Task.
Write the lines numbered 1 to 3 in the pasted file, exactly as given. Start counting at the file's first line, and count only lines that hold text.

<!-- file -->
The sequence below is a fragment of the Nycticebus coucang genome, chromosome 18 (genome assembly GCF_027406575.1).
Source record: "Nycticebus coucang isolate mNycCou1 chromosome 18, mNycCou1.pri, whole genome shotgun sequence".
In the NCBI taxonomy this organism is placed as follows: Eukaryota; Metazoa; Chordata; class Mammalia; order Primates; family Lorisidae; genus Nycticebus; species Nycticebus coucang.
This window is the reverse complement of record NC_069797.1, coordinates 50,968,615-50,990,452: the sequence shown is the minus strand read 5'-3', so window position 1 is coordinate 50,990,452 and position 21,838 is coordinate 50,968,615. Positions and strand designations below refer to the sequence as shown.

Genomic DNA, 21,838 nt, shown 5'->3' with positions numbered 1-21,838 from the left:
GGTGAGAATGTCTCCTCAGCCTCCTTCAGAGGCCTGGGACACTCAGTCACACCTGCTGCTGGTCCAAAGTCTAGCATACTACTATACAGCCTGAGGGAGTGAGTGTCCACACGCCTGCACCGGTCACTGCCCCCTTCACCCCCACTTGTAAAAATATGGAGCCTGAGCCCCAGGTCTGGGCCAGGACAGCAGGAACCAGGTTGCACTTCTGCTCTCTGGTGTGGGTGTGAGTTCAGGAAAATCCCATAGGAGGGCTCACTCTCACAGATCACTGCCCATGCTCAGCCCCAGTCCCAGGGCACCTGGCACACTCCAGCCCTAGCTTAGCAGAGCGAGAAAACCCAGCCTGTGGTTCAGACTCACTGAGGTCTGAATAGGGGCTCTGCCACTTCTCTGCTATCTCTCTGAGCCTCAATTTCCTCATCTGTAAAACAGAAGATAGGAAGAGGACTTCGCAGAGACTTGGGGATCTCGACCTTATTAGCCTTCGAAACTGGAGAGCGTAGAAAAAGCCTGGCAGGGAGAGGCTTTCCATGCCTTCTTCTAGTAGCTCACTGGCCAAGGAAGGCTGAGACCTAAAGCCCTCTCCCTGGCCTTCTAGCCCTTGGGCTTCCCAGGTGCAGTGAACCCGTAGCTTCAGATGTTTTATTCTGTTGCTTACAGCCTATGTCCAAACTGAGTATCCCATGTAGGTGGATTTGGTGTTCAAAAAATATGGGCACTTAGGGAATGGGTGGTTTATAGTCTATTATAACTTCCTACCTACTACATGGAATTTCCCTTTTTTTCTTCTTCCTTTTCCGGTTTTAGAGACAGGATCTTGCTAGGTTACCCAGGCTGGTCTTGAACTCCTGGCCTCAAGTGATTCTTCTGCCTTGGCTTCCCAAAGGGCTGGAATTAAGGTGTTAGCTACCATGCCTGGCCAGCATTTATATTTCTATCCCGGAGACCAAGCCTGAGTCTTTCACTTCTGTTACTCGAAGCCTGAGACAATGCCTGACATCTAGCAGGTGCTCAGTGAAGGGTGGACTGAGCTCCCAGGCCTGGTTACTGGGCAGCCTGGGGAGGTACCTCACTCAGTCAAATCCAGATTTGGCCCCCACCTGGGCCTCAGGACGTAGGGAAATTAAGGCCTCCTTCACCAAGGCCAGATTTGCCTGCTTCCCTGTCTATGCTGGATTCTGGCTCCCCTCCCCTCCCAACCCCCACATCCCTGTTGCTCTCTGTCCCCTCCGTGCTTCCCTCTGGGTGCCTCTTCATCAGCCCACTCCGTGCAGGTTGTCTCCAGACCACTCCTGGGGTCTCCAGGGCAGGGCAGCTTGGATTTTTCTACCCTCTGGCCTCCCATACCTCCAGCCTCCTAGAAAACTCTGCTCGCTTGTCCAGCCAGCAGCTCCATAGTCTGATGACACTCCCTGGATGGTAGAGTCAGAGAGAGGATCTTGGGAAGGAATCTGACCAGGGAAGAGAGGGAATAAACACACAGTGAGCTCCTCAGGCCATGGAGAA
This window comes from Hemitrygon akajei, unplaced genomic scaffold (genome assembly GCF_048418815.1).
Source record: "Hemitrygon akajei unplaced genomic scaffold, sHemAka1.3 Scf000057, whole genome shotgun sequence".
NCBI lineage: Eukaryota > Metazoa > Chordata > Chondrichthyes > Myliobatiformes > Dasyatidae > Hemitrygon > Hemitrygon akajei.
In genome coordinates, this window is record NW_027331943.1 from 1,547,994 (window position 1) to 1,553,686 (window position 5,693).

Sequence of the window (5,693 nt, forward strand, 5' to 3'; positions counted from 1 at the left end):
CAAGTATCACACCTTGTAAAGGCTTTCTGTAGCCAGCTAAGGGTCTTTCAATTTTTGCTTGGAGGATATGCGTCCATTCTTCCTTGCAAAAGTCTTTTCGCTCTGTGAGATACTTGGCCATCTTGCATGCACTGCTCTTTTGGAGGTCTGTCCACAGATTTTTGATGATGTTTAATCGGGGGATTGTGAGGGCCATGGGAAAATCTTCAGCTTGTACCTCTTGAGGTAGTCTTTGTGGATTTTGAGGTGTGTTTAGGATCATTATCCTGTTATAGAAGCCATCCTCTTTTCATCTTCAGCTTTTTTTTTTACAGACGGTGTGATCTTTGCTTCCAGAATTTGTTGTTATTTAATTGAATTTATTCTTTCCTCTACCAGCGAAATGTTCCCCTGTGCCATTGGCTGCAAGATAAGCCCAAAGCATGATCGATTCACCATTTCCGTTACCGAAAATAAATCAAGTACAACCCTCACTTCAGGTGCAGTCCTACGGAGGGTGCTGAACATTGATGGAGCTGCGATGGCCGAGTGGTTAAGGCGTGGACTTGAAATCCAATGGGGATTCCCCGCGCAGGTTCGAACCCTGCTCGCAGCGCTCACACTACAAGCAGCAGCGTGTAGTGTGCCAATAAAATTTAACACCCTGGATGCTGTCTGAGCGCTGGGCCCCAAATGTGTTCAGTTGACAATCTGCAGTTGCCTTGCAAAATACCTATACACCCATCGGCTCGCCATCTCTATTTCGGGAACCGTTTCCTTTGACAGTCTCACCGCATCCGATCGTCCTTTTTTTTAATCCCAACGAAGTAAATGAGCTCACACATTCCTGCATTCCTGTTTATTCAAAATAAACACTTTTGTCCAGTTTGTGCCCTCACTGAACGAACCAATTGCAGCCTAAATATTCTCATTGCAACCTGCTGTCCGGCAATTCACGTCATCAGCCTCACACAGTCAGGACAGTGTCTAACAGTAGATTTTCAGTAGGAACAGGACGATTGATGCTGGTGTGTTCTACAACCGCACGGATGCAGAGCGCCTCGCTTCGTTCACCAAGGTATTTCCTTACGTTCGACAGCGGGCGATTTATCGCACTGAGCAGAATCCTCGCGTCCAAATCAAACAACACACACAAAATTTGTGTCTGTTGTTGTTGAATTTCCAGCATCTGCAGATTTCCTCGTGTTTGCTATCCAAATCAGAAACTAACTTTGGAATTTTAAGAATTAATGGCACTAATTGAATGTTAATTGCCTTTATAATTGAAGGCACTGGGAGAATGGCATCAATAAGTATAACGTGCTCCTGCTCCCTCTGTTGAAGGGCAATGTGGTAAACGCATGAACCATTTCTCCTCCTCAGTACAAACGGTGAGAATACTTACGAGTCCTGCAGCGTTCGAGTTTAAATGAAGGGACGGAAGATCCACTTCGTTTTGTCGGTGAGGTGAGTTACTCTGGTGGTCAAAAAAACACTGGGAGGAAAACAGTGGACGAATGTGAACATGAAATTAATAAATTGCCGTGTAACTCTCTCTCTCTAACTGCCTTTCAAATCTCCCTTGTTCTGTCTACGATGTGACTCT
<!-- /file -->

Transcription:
The sequence below is a fragment of the Nycticebus coucang genome, chromosome 18 (genome assembly GCF_027406575.1).
Source record: "Nycticebus coucang isolate mNycCou1 chromosome 18, mNycCou1.pri, whole genome shotgun sequence".
In the NCBI taxonomy this organism is placed as follows: Eukaryota; Metazoa; Chordata; class Mammalia; order Primates; family Lorisidae; genus Nycticebus; species Nycticebus coucang.